VIDEO: Fred Clarkson Explains the Fight for Religious Freedom

The concerted effort by the Religious Right to redefine Religious Freedom is steadily making its way through the courts and legislators. Political Research Associates’ senior fellow, Fred Clarkson, explains why all Americans (religious and non-religious alike), should be paying attention.

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Between a Rock and a Hard Place: Race and Child Care in Mississippi

Fifty years after the March on Washington, conservatives, libertarians, and even some White liberals have heralded the arrival of a “postracial” era, in which racism—conceived as behavior occurring between individuals—has been replaced by a new frame of “colorblindness.”

Jean V. Hardisty's hard-hitting new report focuses on child care and structural racism in Mississippi.

Jean V. Hardisty’s hard-hitting new report focuses on child care and structural racism in Mississippi.

Jean V. Hardisty challenges this simplistic understanding of racism in her new report, Between a Rock and a Hard Place: Race and Child Care in Mississippi. Founder and president emerita of Political Research Associates, Hardisty analyzes how the colorblind frame operates “to preserve the pre-civil rights power structure and the racial inequality of resources and access.” She explores Mississippi—the “ground zero” of structural racism in the United States, according to Hardisty—and focuses on child care for poor and low-income mothers as a case study.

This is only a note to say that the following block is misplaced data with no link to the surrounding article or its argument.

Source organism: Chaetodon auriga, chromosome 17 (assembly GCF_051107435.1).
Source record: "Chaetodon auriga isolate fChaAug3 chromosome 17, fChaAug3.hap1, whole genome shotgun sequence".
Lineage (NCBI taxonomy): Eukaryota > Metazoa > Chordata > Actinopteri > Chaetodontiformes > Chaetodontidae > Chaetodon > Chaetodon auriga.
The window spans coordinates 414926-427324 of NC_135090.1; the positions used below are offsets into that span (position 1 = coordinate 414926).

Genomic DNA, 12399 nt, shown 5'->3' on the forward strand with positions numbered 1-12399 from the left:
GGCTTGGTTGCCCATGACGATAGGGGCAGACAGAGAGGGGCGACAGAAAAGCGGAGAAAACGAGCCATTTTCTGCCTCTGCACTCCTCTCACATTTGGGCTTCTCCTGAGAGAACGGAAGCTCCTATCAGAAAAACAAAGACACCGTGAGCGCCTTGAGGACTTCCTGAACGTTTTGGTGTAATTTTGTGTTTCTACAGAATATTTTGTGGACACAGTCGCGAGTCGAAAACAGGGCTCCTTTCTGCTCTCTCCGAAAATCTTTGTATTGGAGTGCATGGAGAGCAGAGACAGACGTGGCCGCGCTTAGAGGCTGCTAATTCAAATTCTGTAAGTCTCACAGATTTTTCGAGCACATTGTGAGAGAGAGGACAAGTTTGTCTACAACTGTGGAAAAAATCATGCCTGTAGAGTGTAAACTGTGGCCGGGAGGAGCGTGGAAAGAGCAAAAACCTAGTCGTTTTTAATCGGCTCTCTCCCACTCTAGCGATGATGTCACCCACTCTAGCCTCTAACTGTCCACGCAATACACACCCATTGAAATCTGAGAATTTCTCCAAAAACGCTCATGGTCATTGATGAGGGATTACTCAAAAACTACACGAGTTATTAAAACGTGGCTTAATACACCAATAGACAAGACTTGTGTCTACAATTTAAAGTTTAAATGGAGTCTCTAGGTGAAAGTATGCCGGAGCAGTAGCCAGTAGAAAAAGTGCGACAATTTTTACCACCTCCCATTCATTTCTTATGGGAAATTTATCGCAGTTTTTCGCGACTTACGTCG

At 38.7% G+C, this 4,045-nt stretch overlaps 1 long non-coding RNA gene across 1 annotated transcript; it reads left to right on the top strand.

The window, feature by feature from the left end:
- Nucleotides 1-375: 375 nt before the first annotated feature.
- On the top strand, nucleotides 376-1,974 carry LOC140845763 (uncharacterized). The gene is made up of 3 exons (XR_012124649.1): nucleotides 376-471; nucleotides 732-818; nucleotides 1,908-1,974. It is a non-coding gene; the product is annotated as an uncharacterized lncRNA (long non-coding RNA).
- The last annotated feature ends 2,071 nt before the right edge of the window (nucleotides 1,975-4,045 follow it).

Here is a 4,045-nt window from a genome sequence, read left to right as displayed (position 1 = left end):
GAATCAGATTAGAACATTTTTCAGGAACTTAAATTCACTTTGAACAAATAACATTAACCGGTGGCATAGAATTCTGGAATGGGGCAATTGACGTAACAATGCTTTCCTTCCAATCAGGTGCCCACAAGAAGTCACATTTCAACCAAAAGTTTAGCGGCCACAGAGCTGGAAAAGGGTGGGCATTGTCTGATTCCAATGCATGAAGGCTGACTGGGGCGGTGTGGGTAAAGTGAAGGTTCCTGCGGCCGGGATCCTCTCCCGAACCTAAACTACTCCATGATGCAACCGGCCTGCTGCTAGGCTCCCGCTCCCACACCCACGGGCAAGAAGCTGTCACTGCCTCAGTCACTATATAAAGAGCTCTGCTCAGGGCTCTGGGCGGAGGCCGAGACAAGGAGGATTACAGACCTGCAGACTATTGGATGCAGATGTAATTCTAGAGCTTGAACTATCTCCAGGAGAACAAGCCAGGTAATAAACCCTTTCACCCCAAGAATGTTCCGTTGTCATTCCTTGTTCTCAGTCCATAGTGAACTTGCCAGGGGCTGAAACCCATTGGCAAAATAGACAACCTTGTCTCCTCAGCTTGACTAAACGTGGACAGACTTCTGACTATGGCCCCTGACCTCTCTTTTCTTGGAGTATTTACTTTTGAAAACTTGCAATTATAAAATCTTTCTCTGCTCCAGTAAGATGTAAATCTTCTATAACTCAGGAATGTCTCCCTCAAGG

Poverty runs deep in Mississippi, especially among African Americans, and its effects are reflected in the state’s health statistics. Mississippi ranks last in the U.S. in child welfare. Life expectancy and other health measures are substantially worse for African Americans, who comprise 37.2 percent of Mississippi’s total population but account for 55 percent of its low-income households. Black women are disproportionately represented among welfare recipients.

Subsidized child care—a proven and highly effective means of breaking intergenerational cycles of poverty—should be a critical site of intervention and funding for Mississippi’s policymakers. But far from combatting legacies of racial inequality, the state’s child-care system reflects and further perpetuates structural racism. Young mothers must navigate a highly bureaucratic, burdensome application and renewal process. Official language, often openly hostile and stigmatizing, reflects broader efforts to portray welfare recipients as conniving, sinful, lazy, and unintelligent.